This blog was always meant to be a chronicle of my travels, and virtual connection to my friends and family in distant places. Now that I have made the monumental move from Chicago to Texas, this connection seems more important than ever. And so, after my first month living in this strange country (indeed, the state slogan is “It’s like a whole other country”), I’m learning lots of new things.
One of which is that driving an hour or more for anything is totally normal in Texas. And if I want entertainment, I have to drive somewhere. So, one of my first ventures was to the historic city of Corsicana. Nothing particularly out of the ordinary here, but the downtown has that old “Main Street America” look to it, and there’s an antique or thrift store around every corner. Believe me, I had a good ole’ time checking out every single one.
But I did something even more interesting on my way back home… As you might know, I am big into historic cemeteries, and I had read something about the grave of a famous blues guitarist in the vicinity, so I had to check it out. The man was known as Blind Lemon Jefferson, and was a talented and influential blues singer and guitarist in the 1920s, eventually being buried back near his little hometown of Wortham, Texas upon his death.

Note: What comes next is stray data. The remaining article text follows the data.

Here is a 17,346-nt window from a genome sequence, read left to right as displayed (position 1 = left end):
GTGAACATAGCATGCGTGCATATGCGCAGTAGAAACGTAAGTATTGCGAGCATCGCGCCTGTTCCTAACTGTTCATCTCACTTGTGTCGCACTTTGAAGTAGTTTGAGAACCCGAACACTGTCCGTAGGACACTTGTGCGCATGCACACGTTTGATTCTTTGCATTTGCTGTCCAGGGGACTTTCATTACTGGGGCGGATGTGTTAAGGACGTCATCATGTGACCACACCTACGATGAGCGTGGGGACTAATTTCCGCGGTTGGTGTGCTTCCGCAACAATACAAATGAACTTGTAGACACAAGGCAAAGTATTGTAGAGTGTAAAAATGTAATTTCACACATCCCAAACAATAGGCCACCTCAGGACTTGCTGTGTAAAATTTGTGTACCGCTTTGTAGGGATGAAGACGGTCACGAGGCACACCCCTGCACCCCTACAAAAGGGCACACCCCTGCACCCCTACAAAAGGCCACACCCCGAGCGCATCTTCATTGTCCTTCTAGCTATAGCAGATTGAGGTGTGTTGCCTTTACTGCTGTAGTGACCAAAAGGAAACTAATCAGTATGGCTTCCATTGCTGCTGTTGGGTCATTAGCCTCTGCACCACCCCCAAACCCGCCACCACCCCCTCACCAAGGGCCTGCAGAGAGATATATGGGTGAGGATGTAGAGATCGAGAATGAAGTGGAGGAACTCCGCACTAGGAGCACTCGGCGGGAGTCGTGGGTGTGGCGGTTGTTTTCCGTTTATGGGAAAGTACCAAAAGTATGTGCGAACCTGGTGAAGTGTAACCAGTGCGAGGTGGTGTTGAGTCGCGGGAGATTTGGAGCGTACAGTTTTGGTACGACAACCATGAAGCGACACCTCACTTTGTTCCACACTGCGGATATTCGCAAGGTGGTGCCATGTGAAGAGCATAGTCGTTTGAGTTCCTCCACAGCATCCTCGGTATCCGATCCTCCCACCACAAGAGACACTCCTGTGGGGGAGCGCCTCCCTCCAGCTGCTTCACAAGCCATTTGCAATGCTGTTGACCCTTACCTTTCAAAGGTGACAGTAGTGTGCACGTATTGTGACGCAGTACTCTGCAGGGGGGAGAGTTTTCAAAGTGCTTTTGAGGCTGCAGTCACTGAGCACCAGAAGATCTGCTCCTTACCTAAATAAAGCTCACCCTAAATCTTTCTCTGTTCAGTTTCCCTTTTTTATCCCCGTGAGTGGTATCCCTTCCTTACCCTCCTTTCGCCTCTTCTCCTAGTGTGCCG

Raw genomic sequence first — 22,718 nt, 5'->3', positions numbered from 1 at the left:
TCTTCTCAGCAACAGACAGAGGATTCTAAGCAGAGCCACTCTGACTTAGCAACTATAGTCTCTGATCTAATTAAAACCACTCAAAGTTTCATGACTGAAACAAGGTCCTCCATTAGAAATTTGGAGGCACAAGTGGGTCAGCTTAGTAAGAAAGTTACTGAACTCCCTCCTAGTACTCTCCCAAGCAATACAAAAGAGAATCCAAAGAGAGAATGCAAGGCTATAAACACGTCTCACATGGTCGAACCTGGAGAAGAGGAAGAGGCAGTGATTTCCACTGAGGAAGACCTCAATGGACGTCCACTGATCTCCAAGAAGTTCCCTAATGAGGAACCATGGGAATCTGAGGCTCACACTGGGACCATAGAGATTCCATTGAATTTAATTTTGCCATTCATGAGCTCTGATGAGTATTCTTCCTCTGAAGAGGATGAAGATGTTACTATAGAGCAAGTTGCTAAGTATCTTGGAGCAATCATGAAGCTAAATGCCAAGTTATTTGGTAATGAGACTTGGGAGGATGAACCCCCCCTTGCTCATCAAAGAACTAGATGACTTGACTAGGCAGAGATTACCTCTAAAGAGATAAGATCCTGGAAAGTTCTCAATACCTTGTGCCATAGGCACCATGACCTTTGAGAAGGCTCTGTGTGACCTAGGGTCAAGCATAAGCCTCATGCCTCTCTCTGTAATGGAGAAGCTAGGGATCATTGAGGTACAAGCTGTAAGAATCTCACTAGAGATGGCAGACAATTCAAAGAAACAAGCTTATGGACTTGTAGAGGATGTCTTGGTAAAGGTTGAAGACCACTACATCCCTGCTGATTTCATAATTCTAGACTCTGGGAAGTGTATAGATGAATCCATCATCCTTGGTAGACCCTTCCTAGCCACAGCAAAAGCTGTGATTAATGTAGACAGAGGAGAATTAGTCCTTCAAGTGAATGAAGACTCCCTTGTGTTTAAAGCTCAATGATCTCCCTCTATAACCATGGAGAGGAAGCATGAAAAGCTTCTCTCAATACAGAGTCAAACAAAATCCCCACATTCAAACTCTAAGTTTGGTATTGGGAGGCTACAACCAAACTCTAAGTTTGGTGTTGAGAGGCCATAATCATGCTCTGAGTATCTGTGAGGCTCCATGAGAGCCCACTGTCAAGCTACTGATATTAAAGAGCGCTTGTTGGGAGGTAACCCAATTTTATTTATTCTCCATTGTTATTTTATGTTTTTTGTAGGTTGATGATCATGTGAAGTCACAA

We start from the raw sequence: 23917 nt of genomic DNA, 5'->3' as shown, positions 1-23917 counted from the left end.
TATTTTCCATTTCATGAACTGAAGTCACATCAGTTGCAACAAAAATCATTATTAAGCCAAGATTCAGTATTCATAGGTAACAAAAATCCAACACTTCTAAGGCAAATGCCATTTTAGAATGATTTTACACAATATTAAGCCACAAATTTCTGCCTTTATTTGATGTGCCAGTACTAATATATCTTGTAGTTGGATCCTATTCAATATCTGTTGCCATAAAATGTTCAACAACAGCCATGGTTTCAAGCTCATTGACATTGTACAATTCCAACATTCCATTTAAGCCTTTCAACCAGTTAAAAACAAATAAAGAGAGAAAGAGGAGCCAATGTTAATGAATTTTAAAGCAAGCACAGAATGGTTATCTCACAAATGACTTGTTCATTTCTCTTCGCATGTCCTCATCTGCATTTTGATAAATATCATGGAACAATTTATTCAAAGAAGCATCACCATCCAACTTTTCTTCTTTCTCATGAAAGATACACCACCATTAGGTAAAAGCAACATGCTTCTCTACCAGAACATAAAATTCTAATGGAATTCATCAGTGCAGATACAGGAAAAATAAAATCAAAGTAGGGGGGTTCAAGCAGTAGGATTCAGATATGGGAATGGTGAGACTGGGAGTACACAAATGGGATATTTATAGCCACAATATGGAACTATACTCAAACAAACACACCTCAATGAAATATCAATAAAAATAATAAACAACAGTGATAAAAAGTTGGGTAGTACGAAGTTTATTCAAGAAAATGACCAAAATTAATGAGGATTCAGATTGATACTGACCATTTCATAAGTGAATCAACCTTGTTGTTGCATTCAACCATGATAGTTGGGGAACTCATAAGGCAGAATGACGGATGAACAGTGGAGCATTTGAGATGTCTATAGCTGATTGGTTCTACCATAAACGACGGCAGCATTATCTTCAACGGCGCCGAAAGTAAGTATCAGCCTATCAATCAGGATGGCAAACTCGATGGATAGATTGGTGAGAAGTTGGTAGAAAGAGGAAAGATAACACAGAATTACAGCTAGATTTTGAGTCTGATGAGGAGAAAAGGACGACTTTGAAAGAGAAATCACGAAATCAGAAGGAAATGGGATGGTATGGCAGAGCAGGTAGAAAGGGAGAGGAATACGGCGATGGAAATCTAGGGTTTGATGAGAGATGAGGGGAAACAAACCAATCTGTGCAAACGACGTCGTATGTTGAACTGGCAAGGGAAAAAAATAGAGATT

The strange thing to me was the shabby state of the cemetery itself, and it’s proximity to the larger and better kept Wortham Cemetery right next door. It seemed like most of the markers were pretty old, with some falling over, and surely some covered over with tall grass. I figured it out soon enough; this was the Negro Cemetery.
Never in my previous experience have I come across a separate cemetery for African Americans. I suppose its just my ignorance, or this is simply a more common sight in the South. This same day, I heard about a Jewish cemetery in Corsicana, because of a bizarre story about a Jewish tight-rope walker that was buried there. I think all of this murky history will keep me busy for a while…